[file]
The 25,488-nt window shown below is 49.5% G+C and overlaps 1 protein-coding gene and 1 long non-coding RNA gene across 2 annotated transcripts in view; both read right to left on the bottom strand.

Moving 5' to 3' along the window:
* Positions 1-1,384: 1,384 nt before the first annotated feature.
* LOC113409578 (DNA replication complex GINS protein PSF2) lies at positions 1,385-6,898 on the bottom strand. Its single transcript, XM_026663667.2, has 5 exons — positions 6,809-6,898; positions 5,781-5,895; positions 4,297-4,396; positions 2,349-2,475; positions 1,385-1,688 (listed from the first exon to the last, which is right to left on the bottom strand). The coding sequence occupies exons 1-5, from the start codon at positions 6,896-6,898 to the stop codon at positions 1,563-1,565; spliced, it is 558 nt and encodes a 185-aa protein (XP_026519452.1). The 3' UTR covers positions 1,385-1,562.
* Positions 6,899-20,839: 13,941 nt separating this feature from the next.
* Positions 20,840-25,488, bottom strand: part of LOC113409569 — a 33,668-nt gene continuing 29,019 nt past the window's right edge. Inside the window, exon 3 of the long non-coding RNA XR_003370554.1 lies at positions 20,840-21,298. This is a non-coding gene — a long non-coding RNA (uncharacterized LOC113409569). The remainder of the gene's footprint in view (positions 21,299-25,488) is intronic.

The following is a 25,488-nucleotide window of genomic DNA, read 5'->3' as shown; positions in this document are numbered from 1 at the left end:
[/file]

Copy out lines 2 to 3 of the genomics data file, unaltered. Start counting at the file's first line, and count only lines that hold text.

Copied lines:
Moving 5' to 3' along the window:
* Positions 1-1,384: 1,384 nt before the first annotated feature.